Hartlepool fisherman's safety plea after overboard deaths hit nationwide high

A Hartlepool fisherman has called for the tide to turn on sea safety after man overboard deaths among trawlermen hit a nationwide high.

Tuesday, 22nd February 2022, 12:27 pm
Updated Tuesday, 22nd February 2022, 12:36 pm
Robbie Cole, 20, said it was essential those earning a living on the water never set sail without the most basic of equipment - a life jacket.
Robbie Cole, 20, said it was essential those earning a living on the water never set sail without the most basic of equipment - a life jacket.

Robbie Cole, 20, said it was essential those earning a living on the water never set sail without the most basic of equipment – a life jacket.

The seafarer spoke out after joining other North Sea fishermen on an eye-opening training session in a 4m-deep state-of-the-art indoor survival pool in South Tyneside.

He admitted the course, run by safety specialist the RNLI, organised by Grimsby-based Seafish and held at South Shields Marine School’s Marine and Offshore Safety Training Centre (MOST), had delivered a reality check.

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Safety training at South Shields Marine School.

Participants were tasked with treading water without a life jacket and in their usual sea clothing – and most lasted barely a minute before summoning on-hand help.

Robbie, who fishes out of Hartlepool and Whitby with his dad Mark, 49, on the Silver Fern vessel, said: “Sea safety is always in the back of my mind – and now more than ever.

“The experience of being in the water and finding myself struggling in so short a time has been quite an eye opener for me.

“The water in this pool is really warm and there are safety people near us, but at sea there would be none of that.

Safety training at South Shields Marine School.

“I’ve started wearing a life jacket at all times when I go to sea, and I now intend to never be without one while at work.

“This experience has actually been a bit of a shock, and I now believe this training should definitely be mandatory for all fishermen.

“I would strongly recommend all fishermen to undertake this short course, it’s been very beneficial.”

The one-day programme, which features classroom and pool learning and is funded by the Maritime and Coastguard Agency (MCA), aims to highlight the added risk to life fishermen face without a life jacket.

All safety measures are taken in the pool, with fully-trained lifeguards and lifebuoys to hand.

Seafish training adviser Katie Hooper hailed the programme as a potential game changer in an industry which saw 10 man overboard deaths in 2021, a recent yearly peak.

She said: “Fishermen have been largely left to their own devices, no-one has been watching them even though it is now the law to wear a lifejacket.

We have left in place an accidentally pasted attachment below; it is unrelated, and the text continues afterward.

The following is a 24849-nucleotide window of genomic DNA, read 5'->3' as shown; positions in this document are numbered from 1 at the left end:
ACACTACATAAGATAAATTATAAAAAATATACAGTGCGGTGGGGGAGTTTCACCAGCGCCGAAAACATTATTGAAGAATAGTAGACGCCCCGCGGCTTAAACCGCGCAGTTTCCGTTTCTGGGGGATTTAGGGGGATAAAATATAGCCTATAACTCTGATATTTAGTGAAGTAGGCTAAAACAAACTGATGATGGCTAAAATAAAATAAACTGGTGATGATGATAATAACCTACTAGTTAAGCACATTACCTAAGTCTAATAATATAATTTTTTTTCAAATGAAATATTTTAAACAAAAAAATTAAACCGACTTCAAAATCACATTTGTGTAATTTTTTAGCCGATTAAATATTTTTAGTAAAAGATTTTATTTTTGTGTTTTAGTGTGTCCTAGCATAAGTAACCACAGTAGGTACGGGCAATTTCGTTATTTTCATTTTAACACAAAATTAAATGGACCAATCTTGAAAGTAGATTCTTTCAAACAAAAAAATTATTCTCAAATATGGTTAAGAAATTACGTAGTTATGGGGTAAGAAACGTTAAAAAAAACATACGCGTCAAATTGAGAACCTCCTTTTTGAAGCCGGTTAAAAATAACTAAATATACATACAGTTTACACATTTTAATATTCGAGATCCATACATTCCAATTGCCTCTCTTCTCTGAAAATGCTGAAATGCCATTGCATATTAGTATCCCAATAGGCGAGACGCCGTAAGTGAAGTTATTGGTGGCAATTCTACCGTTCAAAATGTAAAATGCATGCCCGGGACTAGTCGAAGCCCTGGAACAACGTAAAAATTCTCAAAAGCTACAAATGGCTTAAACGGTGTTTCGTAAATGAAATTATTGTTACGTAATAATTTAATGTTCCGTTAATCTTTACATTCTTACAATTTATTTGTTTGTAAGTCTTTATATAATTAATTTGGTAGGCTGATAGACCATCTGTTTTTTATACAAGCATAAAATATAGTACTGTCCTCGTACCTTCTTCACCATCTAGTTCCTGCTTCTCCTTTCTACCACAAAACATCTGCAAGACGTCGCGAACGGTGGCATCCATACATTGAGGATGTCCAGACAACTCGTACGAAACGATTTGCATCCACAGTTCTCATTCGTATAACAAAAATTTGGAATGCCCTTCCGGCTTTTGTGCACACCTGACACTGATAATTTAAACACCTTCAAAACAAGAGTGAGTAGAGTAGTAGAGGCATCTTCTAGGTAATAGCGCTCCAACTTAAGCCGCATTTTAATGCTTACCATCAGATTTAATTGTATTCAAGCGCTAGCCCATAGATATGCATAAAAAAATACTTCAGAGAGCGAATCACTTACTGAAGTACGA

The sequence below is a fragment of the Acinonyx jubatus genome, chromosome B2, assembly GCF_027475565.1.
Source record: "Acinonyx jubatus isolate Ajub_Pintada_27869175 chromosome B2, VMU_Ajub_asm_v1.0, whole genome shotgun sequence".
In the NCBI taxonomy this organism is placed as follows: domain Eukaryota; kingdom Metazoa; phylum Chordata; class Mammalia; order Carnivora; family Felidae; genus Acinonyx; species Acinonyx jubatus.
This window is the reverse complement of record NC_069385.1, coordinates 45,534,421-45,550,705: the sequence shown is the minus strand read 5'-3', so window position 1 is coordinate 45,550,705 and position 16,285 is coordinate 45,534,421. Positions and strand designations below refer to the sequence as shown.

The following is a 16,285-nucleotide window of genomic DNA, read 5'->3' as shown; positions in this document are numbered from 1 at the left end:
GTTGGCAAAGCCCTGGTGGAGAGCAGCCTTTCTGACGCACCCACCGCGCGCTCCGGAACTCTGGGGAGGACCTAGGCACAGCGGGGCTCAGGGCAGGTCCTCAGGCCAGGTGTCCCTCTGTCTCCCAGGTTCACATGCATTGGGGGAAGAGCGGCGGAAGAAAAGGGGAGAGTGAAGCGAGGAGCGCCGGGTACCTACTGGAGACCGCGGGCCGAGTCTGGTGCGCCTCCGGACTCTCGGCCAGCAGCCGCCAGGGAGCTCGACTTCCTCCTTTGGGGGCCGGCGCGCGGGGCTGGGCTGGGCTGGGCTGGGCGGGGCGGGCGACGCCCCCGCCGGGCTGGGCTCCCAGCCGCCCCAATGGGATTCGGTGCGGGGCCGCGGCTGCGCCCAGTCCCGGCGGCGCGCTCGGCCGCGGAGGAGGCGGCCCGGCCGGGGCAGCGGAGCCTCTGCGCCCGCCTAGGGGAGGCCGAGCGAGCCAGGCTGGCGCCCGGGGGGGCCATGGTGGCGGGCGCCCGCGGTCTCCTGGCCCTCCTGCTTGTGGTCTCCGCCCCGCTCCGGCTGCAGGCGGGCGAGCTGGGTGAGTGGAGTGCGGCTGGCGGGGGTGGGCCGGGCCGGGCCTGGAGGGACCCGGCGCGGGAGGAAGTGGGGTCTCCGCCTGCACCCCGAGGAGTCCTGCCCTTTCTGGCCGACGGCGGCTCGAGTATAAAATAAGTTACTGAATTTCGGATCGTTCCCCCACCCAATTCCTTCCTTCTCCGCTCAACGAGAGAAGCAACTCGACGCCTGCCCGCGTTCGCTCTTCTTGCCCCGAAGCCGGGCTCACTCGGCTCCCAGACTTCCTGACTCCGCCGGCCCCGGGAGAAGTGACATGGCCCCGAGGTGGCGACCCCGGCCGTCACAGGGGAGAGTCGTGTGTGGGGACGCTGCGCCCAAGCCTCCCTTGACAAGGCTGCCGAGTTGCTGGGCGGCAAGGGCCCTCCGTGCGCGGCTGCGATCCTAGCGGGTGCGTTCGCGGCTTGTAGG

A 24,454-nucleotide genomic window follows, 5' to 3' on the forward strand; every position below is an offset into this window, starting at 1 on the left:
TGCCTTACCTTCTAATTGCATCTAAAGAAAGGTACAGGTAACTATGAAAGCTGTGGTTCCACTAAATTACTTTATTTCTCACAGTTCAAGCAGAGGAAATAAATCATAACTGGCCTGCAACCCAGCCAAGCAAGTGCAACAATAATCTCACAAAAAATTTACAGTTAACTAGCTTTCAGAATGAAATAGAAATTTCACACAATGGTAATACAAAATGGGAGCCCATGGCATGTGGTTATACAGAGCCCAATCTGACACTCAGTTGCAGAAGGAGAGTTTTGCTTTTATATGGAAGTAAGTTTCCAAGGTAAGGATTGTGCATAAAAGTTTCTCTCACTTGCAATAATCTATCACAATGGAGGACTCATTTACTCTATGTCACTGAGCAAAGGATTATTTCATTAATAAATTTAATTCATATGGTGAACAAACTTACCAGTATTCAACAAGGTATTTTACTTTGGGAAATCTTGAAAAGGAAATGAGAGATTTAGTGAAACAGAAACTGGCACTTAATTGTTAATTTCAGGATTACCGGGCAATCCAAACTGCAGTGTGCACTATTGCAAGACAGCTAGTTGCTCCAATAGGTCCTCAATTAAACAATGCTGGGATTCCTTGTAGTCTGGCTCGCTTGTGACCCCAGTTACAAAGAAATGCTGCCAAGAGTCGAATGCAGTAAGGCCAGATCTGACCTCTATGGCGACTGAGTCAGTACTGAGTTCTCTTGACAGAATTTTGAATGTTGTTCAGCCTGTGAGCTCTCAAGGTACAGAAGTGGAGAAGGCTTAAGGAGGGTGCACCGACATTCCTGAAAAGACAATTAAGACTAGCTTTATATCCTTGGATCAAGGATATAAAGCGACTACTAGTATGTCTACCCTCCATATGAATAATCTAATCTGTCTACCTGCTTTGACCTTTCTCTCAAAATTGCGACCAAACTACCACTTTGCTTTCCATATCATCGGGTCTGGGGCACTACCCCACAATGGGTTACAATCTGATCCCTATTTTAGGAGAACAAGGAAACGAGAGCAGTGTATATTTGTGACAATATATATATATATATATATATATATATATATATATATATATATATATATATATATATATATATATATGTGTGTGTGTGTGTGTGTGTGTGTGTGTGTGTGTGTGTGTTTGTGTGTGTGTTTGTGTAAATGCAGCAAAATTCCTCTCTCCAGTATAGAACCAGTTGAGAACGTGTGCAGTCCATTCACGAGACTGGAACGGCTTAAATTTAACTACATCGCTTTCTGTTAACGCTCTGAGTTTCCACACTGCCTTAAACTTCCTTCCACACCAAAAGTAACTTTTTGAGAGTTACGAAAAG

“The MCA is cracking down hard on those who do not take this simple precaution and skippers can be fined or even have their vessels impounded.

“I think attitudes among the country’s 1,200 trawlermen are changing, and this training programme is playing a critical role.

“Feedback is usually very positive, with many participants telling how shocked they are by how short a time they are in the water before they start struggling.

“Even those who are fit will last only a few minutes if they do not have a life jacket.

“I hear from them the reasons why they don’t like wearing one, or won’t wear one, and it’s just not reason enough.

“Some feel it gets in their way and can snag, but that’s really no excuse. For those who do perish, their families also suffer.”

“Fishermen tend to view their work as being dangerous and so carry on regardless, but the number of man overboard deaths is on the increase and such loss would be unacceptable in any other industry.

“The course is important to show them the very real dangers they face and how that risk can be minimised.”

MOST, which is part of Tyne Coast College, is one of Britain’s leading centres for teaching Merchant Navy and oil and gas industry personnel how to stay safe in a sea emergency.

Michael Speers, Head of School, said: “We are so committed to supporting this important training that we have provided our fantastic facilities without charge.

“Safety among fishermen has traditionally been poorly regulated, which has contributed to deaths which could likely have been avoided had better procedures been in place.

“It is very important to the fishing industry that safety is tightened and that those working in it have a very clear understanding of how their lives can be saved by the simple act of wearing a life jacket.

“Our first-class facilities are perfect for very powerfully showing fishermen just how much better their chances of survival are if they wear a life jacket while at sea.”

The Marine School said participants on the non-mandatory course are paid £200 for loss of earnings.

More information is available by visiting https://seafishonlinetraining.co.uk

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